If you donít mind slogging through the political philosophy of the 18th century, there is much to recommend this tale of a Scottish libertine artist come to Boston to avoid his creditors. Stewart Jameson hopes to dodge the advertisements of those who would see his return to home shores; but he is by nature a gregarious soul, who spins his tale in the flowery prose of the times (1764), convincing friends to ignore his suspect past.
A request for an assistant brings a ragged Francis Weston to Jamesonís door, a careworn urchin who applies for the position, Westonís luminous work a shock to the worldly painter. Indeed, this apprentice is talented, a boon for Jamesonís commissions. The colonies are on the verge of rebellion, a growing faction of important townsmen meeting regularly to voice opposition to the Kingís taxation, publishing their dialogs in a local newspaper.
It is Jamesonís good fortune to begin a number of portraits on behalf of the rebellious officials with his new assistant at his side. Much to his chagrin, Jameson becomes increasingly susceptible to the charms of his young hire, cringing from the implications of his fascination yet moving ever-closer to his not-unwilling quarry.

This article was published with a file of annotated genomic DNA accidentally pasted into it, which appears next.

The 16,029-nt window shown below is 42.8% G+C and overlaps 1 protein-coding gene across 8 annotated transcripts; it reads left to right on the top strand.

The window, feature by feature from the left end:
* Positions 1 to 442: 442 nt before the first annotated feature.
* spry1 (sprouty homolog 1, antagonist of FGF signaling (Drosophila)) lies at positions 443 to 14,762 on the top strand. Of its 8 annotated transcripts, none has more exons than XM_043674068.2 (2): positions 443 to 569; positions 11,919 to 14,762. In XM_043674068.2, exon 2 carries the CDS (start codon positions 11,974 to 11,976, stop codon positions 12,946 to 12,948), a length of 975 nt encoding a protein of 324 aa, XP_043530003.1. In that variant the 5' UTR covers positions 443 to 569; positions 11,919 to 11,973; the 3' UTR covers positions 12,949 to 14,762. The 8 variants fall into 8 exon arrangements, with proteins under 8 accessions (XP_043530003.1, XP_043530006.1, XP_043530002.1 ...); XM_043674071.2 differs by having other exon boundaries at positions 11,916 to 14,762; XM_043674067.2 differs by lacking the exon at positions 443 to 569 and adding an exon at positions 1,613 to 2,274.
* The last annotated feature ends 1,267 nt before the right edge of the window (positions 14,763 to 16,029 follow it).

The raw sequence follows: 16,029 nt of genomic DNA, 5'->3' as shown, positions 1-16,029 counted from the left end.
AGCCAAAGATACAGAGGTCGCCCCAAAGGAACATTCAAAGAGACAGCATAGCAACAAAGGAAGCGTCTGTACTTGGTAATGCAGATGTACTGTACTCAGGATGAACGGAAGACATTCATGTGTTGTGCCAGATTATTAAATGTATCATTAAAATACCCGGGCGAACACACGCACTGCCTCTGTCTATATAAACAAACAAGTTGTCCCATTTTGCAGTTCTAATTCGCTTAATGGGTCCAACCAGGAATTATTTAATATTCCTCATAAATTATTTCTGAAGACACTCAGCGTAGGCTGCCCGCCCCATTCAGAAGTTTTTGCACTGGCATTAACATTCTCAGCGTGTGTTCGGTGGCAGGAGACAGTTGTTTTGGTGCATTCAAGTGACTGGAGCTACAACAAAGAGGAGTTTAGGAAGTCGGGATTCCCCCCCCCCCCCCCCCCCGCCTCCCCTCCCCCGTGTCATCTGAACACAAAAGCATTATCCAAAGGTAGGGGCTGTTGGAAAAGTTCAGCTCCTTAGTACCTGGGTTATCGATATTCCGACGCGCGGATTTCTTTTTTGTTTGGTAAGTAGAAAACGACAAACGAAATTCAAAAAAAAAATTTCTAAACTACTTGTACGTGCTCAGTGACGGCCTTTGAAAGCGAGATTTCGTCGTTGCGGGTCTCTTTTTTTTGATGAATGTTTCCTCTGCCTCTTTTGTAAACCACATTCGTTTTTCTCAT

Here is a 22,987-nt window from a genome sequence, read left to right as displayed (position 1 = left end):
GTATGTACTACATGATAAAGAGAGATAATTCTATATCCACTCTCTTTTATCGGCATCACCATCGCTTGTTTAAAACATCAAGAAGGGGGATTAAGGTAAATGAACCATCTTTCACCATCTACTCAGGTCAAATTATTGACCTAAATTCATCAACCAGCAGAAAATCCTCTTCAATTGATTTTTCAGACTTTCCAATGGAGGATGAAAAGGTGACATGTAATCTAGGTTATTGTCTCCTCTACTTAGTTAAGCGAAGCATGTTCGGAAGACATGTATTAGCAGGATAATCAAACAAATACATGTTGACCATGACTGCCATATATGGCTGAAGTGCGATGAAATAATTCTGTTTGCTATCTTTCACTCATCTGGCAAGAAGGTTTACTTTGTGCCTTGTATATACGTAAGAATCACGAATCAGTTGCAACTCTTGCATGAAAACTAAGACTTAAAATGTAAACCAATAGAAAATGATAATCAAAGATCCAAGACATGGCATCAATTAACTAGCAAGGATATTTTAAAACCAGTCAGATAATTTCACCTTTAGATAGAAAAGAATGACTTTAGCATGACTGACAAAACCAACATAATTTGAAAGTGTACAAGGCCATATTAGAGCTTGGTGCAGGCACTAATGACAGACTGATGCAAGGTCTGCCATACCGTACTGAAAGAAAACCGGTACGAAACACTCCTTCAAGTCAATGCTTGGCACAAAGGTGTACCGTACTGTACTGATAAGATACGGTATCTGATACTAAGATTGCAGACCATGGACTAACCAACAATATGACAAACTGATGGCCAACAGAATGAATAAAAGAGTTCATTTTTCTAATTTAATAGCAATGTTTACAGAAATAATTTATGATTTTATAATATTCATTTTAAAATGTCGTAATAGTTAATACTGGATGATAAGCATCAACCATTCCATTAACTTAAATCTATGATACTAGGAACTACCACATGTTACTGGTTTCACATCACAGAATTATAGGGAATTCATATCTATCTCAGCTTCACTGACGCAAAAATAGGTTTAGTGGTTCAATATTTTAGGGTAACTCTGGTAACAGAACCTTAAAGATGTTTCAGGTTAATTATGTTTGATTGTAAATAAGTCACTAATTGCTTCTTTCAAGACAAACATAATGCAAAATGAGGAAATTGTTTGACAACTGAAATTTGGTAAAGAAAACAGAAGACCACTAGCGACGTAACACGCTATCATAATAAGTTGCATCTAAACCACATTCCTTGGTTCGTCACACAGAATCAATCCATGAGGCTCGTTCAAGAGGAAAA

The chapters of Jamesonís troubled ruminations are interspersed with lengthy letters written by his apprentice. These impassioned letters reveal that nothing is as it first appears, that love can flourish even in the meanest quarters, and that ruined womanhood is a by-product of a very conventional society. Riddles abound throughout the book and through them we, ďDear Reader(s),Ē are meant to solve the many mysteries put forth.
When a prominent man dies of poisoning, a grave injustice is done, innocent slaves condemned for the manís death. Suddenly, Jamesonís friend from Scotland appears - a freed man, Ignatius Alexander, who now bears the marks of slavery. As the two men are reunited and Alexander displays his great wit and erudition, Jameson, Alexander and Weston plot to reverse the travesty of the court and reveal the true murderer.
To that end an elaborate plot evolves, one only made clear in stages. A balance between social injustice and a bawdy wit, the charactersí personalities belie the sorrows each has endured, a reckoning ahead for them and the town.
In spite of the fact that Blindspot is the work of two authors, this issue is neither noticeable nor an imperfection. However, the lengthy tome might have benefited from a bit more editing. Still, this story is filled with passion, political and otherwise, embracing the hopes and mendacity of a country struggling to be born.